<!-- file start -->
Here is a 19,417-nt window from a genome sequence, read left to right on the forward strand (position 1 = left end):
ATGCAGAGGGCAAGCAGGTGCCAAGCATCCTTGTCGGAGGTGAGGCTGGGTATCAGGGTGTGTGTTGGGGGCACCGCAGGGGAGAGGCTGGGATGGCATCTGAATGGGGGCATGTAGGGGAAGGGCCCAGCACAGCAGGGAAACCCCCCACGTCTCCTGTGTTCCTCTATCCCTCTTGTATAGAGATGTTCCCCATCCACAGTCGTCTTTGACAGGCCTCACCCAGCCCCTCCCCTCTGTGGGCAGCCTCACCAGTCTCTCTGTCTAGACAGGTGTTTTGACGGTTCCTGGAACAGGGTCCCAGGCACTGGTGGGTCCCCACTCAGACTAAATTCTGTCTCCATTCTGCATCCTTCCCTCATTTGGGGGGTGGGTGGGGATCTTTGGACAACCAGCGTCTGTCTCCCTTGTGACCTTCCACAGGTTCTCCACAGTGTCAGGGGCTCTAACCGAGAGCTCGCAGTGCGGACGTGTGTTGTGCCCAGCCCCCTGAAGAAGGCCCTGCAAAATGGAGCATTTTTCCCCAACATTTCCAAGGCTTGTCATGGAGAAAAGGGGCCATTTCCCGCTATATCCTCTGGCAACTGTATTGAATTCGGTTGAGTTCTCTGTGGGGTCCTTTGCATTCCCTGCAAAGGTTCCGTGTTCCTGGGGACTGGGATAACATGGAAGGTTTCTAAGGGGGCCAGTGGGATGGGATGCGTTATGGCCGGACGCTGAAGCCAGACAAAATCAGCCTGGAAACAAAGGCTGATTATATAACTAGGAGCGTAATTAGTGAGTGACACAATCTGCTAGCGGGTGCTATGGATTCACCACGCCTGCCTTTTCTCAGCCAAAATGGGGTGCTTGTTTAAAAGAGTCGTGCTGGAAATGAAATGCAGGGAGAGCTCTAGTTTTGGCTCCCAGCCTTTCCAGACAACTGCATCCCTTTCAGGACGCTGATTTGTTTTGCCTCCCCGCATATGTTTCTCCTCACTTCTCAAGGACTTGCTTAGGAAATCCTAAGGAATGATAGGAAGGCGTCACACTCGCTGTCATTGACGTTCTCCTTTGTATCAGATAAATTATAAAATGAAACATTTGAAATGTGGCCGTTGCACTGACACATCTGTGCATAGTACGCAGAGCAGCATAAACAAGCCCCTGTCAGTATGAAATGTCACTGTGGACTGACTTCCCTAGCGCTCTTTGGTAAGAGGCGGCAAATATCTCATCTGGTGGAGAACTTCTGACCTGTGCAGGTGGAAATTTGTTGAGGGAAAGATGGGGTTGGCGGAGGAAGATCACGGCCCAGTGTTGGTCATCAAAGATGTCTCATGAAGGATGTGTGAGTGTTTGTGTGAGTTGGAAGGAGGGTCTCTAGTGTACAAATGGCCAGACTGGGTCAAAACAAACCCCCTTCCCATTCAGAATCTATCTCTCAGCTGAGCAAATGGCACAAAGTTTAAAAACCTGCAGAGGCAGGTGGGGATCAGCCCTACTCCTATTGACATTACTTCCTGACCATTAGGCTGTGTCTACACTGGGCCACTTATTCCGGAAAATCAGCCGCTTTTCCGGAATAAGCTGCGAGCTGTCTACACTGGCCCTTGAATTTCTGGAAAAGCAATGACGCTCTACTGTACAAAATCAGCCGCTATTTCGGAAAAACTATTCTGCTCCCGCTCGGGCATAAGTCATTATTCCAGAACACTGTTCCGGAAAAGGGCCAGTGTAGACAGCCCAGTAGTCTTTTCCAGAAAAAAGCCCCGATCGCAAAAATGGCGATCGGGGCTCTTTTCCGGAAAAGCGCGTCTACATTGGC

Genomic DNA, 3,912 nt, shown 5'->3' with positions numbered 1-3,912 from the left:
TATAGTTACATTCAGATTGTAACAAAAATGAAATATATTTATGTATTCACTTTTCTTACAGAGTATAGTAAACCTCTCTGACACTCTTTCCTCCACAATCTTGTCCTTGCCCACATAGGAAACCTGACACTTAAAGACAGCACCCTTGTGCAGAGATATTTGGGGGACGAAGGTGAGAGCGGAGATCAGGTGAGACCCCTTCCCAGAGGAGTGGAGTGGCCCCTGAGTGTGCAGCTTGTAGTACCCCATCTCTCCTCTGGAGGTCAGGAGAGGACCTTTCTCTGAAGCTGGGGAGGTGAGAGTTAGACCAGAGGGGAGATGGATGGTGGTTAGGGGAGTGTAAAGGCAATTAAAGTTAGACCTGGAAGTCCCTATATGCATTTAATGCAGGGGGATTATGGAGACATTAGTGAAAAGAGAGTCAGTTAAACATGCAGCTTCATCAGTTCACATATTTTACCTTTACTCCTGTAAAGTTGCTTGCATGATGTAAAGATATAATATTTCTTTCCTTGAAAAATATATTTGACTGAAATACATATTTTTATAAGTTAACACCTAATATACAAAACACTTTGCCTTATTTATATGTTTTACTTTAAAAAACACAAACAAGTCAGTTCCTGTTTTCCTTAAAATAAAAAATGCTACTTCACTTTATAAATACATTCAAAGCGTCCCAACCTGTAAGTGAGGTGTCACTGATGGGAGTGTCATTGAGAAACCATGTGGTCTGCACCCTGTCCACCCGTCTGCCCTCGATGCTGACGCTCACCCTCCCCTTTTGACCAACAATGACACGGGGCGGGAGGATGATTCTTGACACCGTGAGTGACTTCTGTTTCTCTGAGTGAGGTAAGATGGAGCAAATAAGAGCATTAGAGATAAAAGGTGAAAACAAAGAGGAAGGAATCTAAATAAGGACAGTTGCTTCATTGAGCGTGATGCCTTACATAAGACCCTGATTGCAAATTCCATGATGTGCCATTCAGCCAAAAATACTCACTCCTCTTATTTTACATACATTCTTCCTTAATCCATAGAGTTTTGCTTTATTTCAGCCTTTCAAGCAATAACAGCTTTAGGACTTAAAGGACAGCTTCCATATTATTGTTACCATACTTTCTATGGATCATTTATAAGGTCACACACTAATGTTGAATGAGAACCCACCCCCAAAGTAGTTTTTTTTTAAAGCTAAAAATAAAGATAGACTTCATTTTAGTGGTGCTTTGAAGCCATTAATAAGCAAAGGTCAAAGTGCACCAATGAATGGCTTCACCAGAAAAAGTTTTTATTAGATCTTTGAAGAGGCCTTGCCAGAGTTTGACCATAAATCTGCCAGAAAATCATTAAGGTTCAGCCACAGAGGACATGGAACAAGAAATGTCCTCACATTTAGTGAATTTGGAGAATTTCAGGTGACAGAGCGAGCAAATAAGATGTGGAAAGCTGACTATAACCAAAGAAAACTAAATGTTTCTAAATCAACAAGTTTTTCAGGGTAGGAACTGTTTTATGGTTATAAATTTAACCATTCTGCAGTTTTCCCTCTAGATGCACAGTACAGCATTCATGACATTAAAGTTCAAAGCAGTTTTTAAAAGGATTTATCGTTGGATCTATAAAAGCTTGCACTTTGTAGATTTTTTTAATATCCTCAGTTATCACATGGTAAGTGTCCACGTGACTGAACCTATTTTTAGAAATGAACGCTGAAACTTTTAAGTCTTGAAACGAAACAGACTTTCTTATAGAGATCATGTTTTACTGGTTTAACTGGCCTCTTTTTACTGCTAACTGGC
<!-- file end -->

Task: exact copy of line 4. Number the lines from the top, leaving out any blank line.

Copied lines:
TATAGTTACATTCAGATTGTAACAAAAATGAAATATATTTATGTATTCACTTTTCTTACAGAGTATAGTAAACCTCTCTGACACTCTTTCCTCCACAATCTTGTCCTTGCCCACATAGGAAACCTGACACTTAAAGACAGCACCCTTGTGCAGAGATATTTGGGGGACGAAGGTGAGAGCGGAGATCAGGTGAGACCCCTTCCCAGAGGAGTGGAGTGGCCCCTGAGTGTGCAGCTTGTAGTACCCCATCTCTCCTCTGGAGGTCAGGAGAGGACCTTTCTCTGAAGCTGGGGAGGTGAGAGTTAGACCAGAGGGGAGATGGATGGTGGTTAGGGGAGTGTAAAGGCAATTAAAGTTAGACCTGGAAGTCCCTATATGCATTTAATGCAGGGGGATTATGGAGACATTAGTGAAAAGAGAGTCAGTTAAACATGCAGCTTCATCAGTTCACATATTTTACCTTTACTCCTGTAAAGTTGCTTGCATGATGTAAAGATATAATATTTCTTTCCTTGAAAAATATATTTGACTGAAATACATATTTTTATAAGTTAACACCTAATATACAAAACACTTTGCCTTATTTATATGTTTTACTTTAAAAAACACAAACAAGTCAGTTCCTGTTTTCCTTAAAATAAAAAATGCTACTTCACTTTATAAATACATTCAAAGCGTCCCAACCTGTAAGTGAGGTGTCACTGATGGGAGTGTCATTGAGAAACCATGTGGTCTGCACCCTGTCCACCCGTCTGCCCTCGATGCTGACGCTCACCCTCCCCTTTTGACCAACAATGACACGGGGCGGGAGGATGATTCTTGACACCGTGAGTGACTTCTGTTTCTCTGAGTGAGGTAAGATGGAGCAAATAAGAGCATTAGAGATAAAAGGTGAAAACAAAGAGGAAGGAATCTAAATAAGGACAGTTGCTTCATTGAGCGTGATGCCTTACATAAGACCCTGATTGCAAATTCCATGATGTGCCATTCAGCCAAAAATACTCACTCCTCTTATTTTACATACATTCTTCCTTAATCCATAGAGTTTTGCTTTATTTCAGCCTTTCAAGCAATAACAGCTTTAGGACTTAAAGGACAGCTTCCATATTATTGTTACCATACTTTCTATGGATCATTTATAAGGTCACACACTAATGTTGAATGAGAACCCACCCCCAAAGTAGTTTTTTTTTAAAGCTAAAAATAAAGATAGACTTCATTTTAGTGGTGCTTTGAAGCCATTAATAAGCAAAGGTCAAAGTGCACCAATGAATGGCTTCACCAGAAAAAGTTTTTATTAGATCTTTGAAGAGGCCTTGCCAGAGTTTGACCATAAATCTGCCAGAAAATCATTAAGGTTCAGCCACAGAGGACATGGAACAAGAAATGTCCTCACATTTAGTGAATTTGGAGAATTTCAGGTGACAGAGCGAGCAAATAAGATGTGGAAAGCTGACTATAACCAAAGAAAACTAAATGTTTCTAAATCAACAAGTTTTTCAGGGTAGGAACTGTTTTATGGTTATAAATTTAACCATTCTGCAGTTTTCCCTCTAGATGCACAGTACAGCATTCATGACATTAAAGTTCAAAGCAGTTTTTAAAAGGATTTATCGTTGGATCTATAAAAGCTTGCACTTTGTAGATTTTTTTAATATCCTCAGTTATCACATGGTAAGTGTCCACGTGACTGAACCTATTTTTAGAAATGAACGCTGAAACTTTTAAGTCTTGAAACGAAACAGACTTTCTTATAGAGATCATGTTTTACTGGTTTAACTGGCCTCTTTTTACTGCTAACTGGC